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Utah real estate company charged with operating $28 million Ponzi scheme

SEC accuses Marquis Properties of bilking more than 250 investors

A Utah real estate investment company offered investors the promise of a guaranteed return on their investment in “turnkey” houses, but instead bilked more than 250 people out of $28 million by operating a Ponzi scheme, the Securities and Exchange Commission said Thursday.

According to the SEC, Marquis Properties fraudulently represented that it sells interest in “turnkey real estate properties, promissory notes secured by real properties, and joint venture agreements to purchase real properties.”

The SEC said in its complaint that Marquis, the company’s president and chief executive officer, Chad Deucher, and its executive vice president, Richard Clatfelter, Deucher and Clatfelter represent that Marquis locates, purchases, renovates, and sells single family and small multi-family homes in “lucrative areas” of the country.

According to the SEC, Deucher and Clatfelter tell investors that Marquis has “proven renovation crews, property managers and realtors on the ground” to assist with all stages of the project, thereby eliminating the need for direct involvement.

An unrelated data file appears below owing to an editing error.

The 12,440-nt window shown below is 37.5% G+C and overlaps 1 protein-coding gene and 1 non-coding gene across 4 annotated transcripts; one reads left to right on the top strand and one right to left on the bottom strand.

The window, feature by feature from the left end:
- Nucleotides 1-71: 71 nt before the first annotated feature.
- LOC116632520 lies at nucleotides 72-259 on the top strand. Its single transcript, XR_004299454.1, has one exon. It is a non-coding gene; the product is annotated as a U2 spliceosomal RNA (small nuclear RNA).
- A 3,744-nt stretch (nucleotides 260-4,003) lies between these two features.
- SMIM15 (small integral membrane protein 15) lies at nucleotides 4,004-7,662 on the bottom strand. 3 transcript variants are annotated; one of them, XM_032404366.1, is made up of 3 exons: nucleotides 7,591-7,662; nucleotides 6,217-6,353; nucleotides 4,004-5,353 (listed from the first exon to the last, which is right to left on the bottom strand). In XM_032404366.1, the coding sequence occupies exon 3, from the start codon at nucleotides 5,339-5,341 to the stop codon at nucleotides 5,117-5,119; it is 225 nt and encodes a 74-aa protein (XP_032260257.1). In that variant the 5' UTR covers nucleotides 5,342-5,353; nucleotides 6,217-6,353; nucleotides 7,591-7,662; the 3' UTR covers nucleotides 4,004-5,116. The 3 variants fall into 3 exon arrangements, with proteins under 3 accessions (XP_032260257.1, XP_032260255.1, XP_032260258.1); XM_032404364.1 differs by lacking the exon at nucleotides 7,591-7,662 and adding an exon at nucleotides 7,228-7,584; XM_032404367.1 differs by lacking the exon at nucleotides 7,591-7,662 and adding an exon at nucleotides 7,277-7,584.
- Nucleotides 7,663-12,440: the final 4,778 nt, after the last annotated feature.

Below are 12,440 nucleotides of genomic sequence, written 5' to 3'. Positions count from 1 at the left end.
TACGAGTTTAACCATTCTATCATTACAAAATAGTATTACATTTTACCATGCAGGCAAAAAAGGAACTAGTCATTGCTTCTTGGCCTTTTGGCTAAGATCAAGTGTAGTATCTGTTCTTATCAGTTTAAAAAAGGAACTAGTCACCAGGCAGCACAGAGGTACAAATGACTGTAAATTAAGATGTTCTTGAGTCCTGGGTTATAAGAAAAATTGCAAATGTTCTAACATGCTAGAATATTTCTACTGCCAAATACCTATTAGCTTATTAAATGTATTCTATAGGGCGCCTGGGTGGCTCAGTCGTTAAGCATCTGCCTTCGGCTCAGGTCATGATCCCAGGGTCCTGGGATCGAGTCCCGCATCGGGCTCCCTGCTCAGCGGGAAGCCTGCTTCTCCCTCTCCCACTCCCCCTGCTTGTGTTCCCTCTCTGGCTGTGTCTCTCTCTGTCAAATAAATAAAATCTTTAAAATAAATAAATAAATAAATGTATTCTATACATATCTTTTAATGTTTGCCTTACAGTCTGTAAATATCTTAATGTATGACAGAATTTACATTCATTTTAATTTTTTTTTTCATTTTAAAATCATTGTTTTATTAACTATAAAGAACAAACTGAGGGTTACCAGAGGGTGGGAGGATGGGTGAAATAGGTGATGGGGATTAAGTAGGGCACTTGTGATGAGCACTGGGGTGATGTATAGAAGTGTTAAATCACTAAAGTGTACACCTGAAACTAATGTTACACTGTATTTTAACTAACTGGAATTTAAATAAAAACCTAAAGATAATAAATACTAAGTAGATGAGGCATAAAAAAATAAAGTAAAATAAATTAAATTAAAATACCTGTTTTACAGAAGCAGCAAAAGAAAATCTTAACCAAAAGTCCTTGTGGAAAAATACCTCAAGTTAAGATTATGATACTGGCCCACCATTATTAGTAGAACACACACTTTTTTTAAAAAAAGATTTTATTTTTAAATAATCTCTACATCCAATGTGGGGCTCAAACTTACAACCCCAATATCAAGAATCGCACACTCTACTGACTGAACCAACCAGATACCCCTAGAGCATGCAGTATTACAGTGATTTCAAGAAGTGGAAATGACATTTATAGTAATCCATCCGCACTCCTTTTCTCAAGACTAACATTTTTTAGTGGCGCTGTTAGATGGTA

Additionally, the SEC said that Deucher and Clatfelter represent to investors that they will receive “guaranteed return of principal and returns” from their investment in the form of rental income, interest payments, and/or profits from the sale of properties.

The SEC complaint also states that Deucher and Clatfelter represent that investments with Marquis are “safe, low-risk, or risk-free” because the investment proceeds will be secured by a first deed of trust on property wholly owned by Marquis, and the investments will be “over-collateralized.”

But what Deucher and Clatfelter don’t tell investors is that the properties offered as collateral were often not owned by Marquis, were substantially encumbered, or were in uninhabitable or blighted condition, the SEC said.

Deucher and Clatfelter also allegedly don’t tell their investors that the company itself is insolvent and unable to make payments to its investors without the influx of new investor money.

“Because investors are being repaid from new investor funds, Marquis’ operation is a classic Ponzi scheme,” the SEC said in its complaint.

“Marquis does not appear to have legitimate business operations,” the SEC continued. “Marquis has had little income, if any, from business operations.”

The SEC also stated that Deucher used investors’ funds to pay his personal expenses, including at least $376,300 given to his wife.

The SEC said Thursday that it obtained an asset freeze and other ancillary relief against Marquis Properties and is seeking injunctive relief, disgorgement, prejudgment interest, and civil money penalties from Marquis, Deucher, and Clatfelter.

To read the full SEC complaint involving Marquis Properties, click here.

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